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Old 07-17-2013, 02:29 PM   #1
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Cool Does ply make for a better tire?

Hey Guys,

First time at the forum so I'm hoping I'm in the right area. I currently own a 2009 Northtrail (WideTrax) 27' Trailer, it came with Duro Tires (ST205/75/D14) which I am unhappy with; they have cracked along the outside wall. I was looking at either Carlisle Trailer Tires or Goodride Trailer Tires and was wondering if anyone has any experiences with these tires.

The other thing that I was looking at was the ply of the tire and whether or not a higher ply is worth while or not:

Carlisle 225/75R15 D/8P $131.84(can$)

Goodride 225/75R15 E/10P $123.61(can$)

I'm assuming that the D/8P & E/10P is the ply of the tire. Do I really need the higher ply? Is it going to save me money in the long run with a higher ply? Will wear of the tire be longer? Also, keep in mind I had the trailer suspension flipped last year which gave me approximately a 4" lift on the trailer so really size is not much of a concern. The above prices are burrowed from Kaltire.

Thanks in advance for any suggestions or recommendations
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Old 07-17-2013, 02:46 PM   #2
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I'd be interested in the age of your tires, though since they're original I presume they're at least four years old, perhaps older. Trailer tire life expectation is from three to five years, so it's no surprise that yours are showing signs of age!


Per your question:

"Ply rating" isn't an indicator of number of plies- it's an indicator of load-carrying capacity.

An "E" range tire carries more weight than a "D" range tire. Without knowing your rig's weight, I can only say that original mfr. size spec is usually considered sufficient, but since so many folks load their trailers up more than they thought they would, there's no harm in going to a higher load range.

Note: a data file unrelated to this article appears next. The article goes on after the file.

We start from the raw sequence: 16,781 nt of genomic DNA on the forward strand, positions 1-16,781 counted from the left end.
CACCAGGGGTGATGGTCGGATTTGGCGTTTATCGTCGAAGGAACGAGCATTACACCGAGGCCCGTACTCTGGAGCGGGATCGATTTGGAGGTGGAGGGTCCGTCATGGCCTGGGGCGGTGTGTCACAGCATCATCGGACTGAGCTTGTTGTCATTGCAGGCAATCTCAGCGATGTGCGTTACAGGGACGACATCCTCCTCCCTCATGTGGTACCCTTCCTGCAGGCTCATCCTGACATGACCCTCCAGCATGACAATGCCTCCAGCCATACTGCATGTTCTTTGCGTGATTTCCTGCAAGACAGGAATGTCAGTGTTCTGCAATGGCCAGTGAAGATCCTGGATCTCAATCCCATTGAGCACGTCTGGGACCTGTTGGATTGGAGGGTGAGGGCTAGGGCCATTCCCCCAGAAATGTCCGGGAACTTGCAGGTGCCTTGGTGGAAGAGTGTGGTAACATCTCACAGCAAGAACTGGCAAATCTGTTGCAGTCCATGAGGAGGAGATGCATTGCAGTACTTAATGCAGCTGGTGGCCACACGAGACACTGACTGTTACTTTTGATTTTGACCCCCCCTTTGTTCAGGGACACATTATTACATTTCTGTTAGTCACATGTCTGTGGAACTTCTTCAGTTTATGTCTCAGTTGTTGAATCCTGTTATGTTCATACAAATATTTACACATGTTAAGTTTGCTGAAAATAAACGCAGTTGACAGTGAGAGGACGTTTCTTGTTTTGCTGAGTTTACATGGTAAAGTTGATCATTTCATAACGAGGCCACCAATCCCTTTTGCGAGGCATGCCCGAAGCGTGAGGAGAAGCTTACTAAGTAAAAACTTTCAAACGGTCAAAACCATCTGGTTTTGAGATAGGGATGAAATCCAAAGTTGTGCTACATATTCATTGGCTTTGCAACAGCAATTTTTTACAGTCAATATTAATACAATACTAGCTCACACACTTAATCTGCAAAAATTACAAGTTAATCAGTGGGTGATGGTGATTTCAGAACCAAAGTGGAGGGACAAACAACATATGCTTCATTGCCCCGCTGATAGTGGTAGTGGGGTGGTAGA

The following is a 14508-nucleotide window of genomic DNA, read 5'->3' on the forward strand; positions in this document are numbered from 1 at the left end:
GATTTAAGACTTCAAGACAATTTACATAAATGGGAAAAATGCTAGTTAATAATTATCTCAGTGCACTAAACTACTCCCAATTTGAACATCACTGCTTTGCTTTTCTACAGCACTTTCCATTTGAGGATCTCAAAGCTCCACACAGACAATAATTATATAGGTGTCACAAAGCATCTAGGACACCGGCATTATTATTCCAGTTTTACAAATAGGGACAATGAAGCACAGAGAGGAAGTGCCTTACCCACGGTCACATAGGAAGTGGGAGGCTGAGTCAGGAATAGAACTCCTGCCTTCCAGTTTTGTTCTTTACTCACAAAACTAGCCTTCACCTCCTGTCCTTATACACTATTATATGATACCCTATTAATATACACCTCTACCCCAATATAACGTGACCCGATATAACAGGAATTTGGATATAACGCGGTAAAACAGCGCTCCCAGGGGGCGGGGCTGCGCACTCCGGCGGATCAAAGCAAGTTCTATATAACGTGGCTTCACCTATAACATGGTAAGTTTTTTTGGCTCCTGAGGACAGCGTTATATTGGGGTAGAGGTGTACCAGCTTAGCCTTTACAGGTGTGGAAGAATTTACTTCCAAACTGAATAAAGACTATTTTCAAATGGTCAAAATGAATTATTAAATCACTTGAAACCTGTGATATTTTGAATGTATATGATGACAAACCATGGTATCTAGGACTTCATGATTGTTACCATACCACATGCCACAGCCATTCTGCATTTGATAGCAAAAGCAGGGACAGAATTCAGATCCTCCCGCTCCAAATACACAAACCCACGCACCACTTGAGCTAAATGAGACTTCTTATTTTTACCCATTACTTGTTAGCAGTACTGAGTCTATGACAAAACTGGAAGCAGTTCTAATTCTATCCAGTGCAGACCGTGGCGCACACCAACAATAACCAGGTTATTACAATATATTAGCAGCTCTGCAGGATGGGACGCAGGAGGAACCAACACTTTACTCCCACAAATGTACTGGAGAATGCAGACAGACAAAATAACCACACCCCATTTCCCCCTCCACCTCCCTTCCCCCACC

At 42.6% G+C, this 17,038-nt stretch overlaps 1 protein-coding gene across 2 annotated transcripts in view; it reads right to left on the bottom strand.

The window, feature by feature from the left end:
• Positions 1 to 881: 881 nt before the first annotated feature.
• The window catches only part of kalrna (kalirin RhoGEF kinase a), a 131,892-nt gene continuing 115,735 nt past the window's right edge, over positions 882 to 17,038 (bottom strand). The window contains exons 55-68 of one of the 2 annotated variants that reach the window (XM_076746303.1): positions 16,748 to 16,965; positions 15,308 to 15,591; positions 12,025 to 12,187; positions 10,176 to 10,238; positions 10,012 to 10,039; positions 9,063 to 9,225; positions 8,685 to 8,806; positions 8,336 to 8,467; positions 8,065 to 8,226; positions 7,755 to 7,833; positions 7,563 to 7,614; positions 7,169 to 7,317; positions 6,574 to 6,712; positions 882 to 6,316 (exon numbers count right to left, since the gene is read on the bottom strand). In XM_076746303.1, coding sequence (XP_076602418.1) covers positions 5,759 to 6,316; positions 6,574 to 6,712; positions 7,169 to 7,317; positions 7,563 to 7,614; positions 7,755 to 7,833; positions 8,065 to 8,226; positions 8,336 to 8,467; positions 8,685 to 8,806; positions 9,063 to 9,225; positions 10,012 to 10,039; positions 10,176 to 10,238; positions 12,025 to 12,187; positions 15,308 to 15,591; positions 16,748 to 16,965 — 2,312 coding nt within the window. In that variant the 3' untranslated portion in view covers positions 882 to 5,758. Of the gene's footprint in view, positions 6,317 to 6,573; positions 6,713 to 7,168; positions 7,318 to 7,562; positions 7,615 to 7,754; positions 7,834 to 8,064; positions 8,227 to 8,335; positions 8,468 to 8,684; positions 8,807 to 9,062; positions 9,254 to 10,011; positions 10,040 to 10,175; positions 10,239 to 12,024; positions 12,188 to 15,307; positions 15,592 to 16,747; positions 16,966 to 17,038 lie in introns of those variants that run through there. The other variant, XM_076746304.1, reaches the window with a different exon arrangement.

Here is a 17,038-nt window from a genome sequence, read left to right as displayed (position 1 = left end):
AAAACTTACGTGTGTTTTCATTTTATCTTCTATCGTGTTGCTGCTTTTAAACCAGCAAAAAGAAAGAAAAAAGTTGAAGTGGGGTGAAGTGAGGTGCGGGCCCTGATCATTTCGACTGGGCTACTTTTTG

One precaution:
Going up in range may also mean going up in pressure...in that case, do take care to insure that the rim the tires are going on will withstand the higher PSI. (Wheel PSI limits usually stamped on inside of rim under tire)

But load range itself will have no effect one way or another on tire life expectancy.
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Old 07-18-2013, 03:16 PM   #3
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Thanks

I wanted to thank you for the quick response .. yes my tires are more than likely 4+ years old. I bought the trailer brand new in 2009.

Me and the wife have decided to go with a Goodyear tire; the rep at Kaltire said that he has had no issues with the tires he is selling us and also has return customers for these exact tires, so i'm rolling the dice here.

Anyways thanks for the info
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Old 07-18-2013, 03:20 PM   #4
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Sounds good...here's a tip:

Do check the date code on the new tires before committing. I personally shoot for nothing older than three months from date of manufacture. Probably not a concern since it sounds like a popular and thus fast-turnover tire, but better safe than sorry, right?

Here's a chart in case you're unfamiliar with where/how to read:

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